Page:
Resolution likely in assessment row
Remember the dispute between Barbados Secondary Teachers Union (BSTU) and the Ministry of Education over the marking of School-based Assessments (SBA) which form part of examinations set by the Caribbean Examinations Council (CXC)?
It seems a resolution finally could be in the works. Minister of Education Ronald Jones said on the sidelines of the official release of the May/June CXC exam results this morning that his ministry would soon sit with the school principals as a first step.
“In the next few weeks and months, we will be paying some attention to what happened this year; the vagaries of that particular scenario, and how we can arrive at a solution which would better understand the needs of the student, rather than the needs of ourselves as teachers or administrators. We will engage in that discussion, starting first with the principals,” Jones said.
Jones said the ministry had to get to understand the impact of an increasing number of SBA offerings in the school system on teachers adequately meeting the needs of the students. Then from there, he added, the other stakeholders would be brought to the table.
Asked to comment on the threat by the BSTU not to mark any more SBAs unless its members were being paid, Jones declined to entertain any discussion on that matter. “I am not going to get into ‘who say dem ain’t doing this and who says dem ain’t doing that’. An SBA is a continuous assessment. You don’t assess the process at the end, waiting for the submission of the script. So it’s a conundrum there that I am yet trying to understand. But as I said, I have no battles with anyone,” declared the Minister.
Jones said as a policymaker he looked at all roads for opportunities and solutions. “But I don’t want to hang our students out or sacrifice our students on anybody’s altar,” Jones emphasized. Even though BSTU members boycotted the marking of SBAs during the past academic year, Jones reported all were still completed.
He noted some students had misgivings about giving the exams their all because of doubts over the marking of their SBAs. However, Jones thanked those teachers who stuck to the task of correcting the assessments.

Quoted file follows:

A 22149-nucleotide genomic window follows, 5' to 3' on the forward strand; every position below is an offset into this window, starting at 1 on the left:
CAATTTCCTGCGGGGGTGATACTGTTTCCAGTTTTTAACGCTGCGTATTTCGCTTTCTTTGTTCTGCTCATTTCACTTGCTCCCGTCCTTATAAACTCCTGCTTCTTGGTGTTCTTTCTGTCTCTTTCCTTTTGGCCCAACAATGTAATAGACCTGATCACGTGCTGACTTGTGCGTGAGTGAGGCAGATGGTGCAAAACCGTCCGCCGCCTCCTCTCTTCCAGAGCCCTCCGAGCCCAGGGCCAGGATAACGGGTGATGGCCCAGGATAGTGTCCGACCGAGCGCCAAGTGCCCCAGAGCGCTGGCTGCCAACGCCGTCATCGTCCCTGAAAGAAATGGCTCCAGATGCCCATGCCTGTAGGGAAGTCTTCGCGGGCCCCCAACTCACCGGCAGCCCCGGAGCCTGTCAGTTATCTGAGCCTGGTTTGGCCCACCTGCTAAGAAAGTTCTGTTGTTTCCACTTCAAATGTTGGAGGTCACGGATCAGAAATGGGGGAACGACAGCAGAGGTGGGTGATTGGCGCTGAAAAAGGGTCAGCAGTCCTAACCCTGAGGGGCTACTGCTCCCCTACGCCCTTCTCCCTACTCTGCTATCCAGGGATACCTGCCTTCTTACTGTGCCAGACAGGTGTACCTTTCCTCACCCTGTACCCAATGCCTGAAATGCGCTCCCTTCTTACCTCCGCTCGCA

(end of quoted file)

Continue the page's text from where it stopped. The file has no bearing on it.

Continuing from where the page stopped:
CXC Registrar Glenroy Cumberbatch also reported that there was a “very good” return of the SBAs this year. He told Barbados TODAY the completion of the assessments was quite high and played down any negative impact which the boycott by the BSTU members would have had.
He also said that the Caribbean Union of Teachers (CUT) had written to him about payment for marking the papers, but he informed that organization that compensation was the responsibility of the Ministries of Education.
The CXC Registrar called for a speedy resolution to the dispute, saying he would welcome a fuller participation in the marking of the SBAs.
Just yesterday BSTU President Mary Redman warned in a story in Barbados TODAY that her union’s members would not mark SBA projects in the new academic year unless they were being paid to do so, repeating her position that it was unfair to expect teachers to take on additional work without compensation.
“We will definitely be proceeding in the same vein come September . . . BSTU members will not be correcting the SBAs. We will continue to supervise and assist students, but definitely, since the Ministry [of Education] and the schools have demonstrated they are willing to pay others . . . outsiders to correct the SBAs, then having set that precedence, they would have to continue in that way,” Redman told Barbados TODAY.